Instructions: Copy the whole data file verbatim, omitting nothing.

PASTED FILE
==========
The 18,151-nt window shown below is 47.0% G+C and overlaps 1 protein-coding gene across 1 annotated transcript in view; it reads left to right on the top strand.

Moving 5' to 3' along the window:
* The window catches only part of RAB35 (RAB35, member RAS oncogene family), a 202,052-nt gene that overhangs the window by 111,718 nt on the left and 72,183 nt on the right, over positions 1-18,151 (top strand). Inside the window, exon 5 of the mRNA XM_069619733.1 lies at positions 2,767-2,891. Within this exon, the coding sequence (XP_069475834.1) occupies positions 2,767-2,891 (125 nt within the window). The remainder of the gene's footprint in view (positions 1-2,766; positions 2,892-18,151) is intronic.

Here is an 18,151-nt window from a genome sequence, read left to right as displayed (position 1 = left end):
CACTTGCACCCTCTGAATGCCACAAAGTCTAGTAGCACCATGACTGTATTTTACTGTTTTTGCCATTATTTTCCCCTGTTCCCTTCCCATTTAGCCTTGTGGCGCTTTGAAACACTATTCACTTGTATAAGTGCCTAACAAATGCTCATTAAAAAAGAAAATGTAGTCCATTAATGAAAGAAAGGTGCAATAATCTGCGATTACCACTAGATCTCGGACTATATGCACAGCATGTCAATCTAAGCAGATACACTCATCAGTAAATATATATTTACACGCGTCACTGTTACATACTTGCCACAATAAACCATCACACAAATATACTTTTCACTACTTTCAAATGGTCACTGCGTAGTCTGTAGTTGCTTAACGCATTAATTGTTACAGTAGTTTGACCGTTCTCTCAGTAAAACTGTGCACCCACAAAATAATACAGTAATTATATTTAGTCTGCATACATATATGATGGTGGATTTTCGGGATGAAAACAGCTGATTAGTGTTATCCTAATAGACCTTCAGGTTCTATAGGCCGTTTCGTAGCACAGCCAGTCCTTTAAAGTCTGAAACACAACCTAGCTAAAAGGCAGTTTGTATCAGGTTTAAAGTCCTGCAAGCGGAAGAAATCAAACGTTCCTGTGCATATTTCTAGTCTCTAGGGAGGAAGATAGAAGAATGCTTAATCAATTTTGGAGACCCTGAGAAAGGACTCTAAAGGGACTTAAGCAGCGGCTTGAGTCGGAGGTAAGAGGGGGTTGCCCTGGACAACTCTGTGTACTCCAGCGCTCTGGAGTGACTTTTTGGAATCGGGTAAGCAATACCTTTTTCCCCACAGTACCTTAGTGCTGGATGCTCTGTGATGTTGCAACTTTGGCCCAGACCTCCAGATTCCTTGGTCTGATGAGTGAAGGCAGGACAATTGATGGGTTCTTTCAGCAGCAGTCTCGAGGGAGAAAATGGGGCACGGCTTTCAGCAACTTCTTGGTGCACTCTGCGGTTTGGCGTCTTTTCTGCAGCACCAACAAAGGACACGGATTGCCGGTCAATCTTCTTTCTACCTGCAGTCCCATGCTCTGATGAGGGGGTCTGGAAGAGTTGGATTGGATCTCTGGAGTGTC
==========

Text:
The 18,151-nt window shown below is 47.0% G+C and overlaps 1 protein-coding gene across 1 annotated transcript in view; it reads left to right on the top strand.

Moving 5' to 3' along the window:
* The window catches only part of RAB35 (RAB35, member RAS oncogene family), a 202,052-nt gene that overhangs the window by 111,718 nt on the left and 72,183 nt on the right, over positions 1-18,151 (top strand). Inside the window, exon 5 of the mRNA XM_069619733.1 lies at positions 2,767-2,891. Within this exon, the coding sequence (XP_069475834.1) occupies positions 2,767-2,891 (125 nt within the window). The remainder of the gene's footprint in view (positions 1-2,766; positions 2,892-18,151) is intronic.

Here is an 18,151-nt window from a genome sequence, read left to right as displayed (position 1 = left end):
CACTTGCACCCTCTGAATGCCACAAAGTCTAGTAGCACCATGACTGTATTTTACTGTTTTTGCCATTATTTTCCCCTGTTCCCTTCCCATTTAGCCTTGTGGCGCTTTGAAACACTATTCACTTGTATAAGTGCCTAACAAATGCTCATTAAAAAAGAAAATGTAGTCCATTAATGAAAGAAAGGTGCAATAATCTGCGATTACCACTAGATCTCGGACTATATGCACAGCATGTCAATCTAAGCAGATACACTCATCAGTAAATATATATTTACACGCGTCACTGTTACATACTTGCCACAATAAACCATCACACAAATATACTTTTCACTACTTTCAAATGGTCACTGCGTAGTCTGTAGTTGCTTAACGCATTAATTGTTACAGTAGTTTGACCGTTCTCTCAGTAAAACTGTGCACCCACAAAATAATACAGTAATTATATTTAGTCTGCATACATATATGATGGTGGATTTTCGGGATGAAAACAGCTGATTAGTGTTATCCTAATAGACCTTCAGGTTCTATAGGCCGTTTCGTAGCACAGCCAGTCCTTTAAAGTCTGAAACACAACCTAGCTAAAAGGCAGTTTGTATCAGGTTTAAAGTCCTGCAAGCGGAAGAAATCAAACGTTCCTGTGCATATTTCTAGTCTCTAGGGAGGAAGATAGAAGAATGCTTAATCAATTTTGGAGACCCTGAGAAAGGACTCTAAAGGGACTTAAGCAGCGGCTTGAGTCGGAGGTAAGAGGGGGTTGCCCTGGACAACTCTGTGTACTCCAGCGCTCTGGAGTGACTTTTTGGAATCGGGTAAGCAATACCTTTTTCCCCACAGTACCTTAGTGCTGGATGCTCTGTGATGTTGCAACTTTGGCCCAGACCTCCAGATTCCTTGGTCTGATGAGTGAAGGCAGGACAATTGATGGGTTCTTTCAGCAGCAGTCTCGAGGGAGAAAATGGGGCACGGCTTTCAGCAACTTCTTGGTGCACTCTGCGGTTTGGCGTCTTTTCTGCAGCACCAACAAAGGACACGGATTGCCGGTCAATCTTCTTTCTACCTGCAGTCCCATGCTCTGATGAGGGGGTCTGGAAGAGTTGGATTGGATCTCTGGAGTGTC